China is further off the radar but also important. Among other issues, there have been reports recently that Chinese real estate is starting to drop in value placing strong GDP growth numbers at risk of slowing down. Sound familiar? The Chinese will find it challenging to manage growth in the face of an increasing number of non-performing loans.
All of these issues are weighing heavily on the minds of investors both bond and equity alike. This is not the time to become complacent and I will be reaching out to my clients this week to review portfolios.
The last few weeks have been challenging. Corrections, and we are certainly in the midst of a correction, are always unpleasant experiences. Over the years I can recall economists talking about the frequency of 5% or 10% corrections in the markets and that they are normal and healthy. What I also recall is just how lousy we feel during such corrections. So for now, we are in a tough time. So let's be smart about our decisions not emotional.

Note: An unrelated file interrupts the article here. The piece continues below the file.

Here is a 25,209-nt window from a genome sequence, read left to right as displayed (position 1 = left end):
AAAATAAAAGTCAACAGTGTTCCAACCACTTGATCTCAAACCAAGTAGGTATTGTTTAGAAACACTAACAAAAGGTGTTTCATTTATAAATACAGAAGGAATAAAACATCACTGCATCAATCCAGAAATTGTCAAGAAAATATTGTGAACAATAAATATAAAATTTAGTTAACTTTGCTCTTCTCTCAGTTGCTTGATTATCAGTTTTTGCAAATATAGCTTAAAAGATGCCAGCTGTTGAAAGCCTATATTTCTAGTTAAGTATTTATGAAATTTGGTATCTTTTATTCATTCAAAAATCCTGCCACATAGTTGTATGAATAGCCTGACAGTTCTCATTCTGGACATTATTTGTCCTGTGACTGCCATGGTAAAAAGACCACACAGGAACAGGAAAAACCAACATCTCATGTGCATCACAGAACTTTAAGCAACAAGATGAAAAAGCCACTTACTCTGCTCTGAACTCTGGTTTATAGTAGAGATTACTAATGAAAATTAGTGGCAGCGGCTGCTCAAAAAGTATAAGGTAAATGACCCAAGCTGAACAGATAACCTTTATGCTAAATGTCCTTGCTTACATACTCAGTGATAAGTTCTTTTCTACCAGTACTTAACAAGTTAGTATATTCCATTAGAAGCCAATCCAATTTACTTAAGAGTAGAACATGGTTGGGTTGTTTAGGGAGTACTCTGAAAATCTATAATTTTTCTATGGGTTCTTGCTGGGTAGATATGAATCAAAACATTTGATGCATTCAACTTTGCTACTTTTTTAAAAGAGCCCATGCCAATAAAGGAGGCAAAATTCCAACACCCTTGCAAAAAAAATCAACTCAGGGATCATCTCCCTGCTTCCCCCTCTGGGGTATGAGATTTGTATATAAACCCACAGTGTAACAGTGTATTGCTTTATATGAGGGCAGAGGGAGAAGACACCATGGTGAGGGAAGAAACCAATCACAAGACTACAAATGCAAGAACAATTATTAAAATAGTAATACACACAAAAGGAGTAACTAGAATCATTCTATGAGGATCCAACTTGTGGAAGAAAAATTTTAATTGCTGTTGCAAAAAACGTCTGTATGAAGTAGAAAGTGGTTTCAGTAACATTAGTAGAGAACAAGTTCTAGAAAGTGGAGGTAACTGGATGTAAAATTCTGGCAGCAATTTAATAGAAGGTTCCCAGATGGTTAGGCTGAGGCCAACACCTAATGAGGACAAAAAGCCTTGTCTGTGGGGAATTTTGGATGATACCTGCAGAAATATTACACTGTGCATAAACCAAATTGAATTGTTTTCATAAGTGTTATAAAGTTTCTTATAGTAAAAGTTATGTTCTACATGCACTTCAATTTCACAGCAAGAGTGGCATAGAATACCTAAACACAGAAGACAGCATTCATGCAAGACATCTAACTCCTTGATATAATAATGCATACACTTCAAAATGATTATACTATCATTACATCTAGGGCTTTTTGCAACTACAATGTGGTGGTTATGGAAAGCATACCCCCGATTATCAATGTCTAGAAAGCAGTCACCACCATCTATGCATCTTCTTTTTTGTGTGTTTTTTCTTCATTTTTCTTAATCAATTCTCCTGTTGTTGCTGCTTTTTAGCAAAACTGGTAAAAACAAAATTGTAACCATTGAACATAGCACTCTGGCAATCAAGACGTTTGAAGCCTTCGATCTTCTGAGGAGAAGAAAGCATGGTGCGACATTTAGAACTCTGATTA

From a technical perspective the markets have not changed materially. Most of my key market indicators remain oversold but still above their long-term support lines. US stocks and commodities remain the two strongest asset categories. US stocks are still favored over bonds and cash, and international stocks are still in a reasonable third place of my five major asset categories. Small and mid-capitalization stocks are favored over large caps. It is important to keep in mind that this strength is due to the outperformance over the past twelve months where small and mid-caps have significantly outperformed large caps. Recently, small caps have underperformed large caps and I am in favor of taking profits in these areas if the losses are too great for you.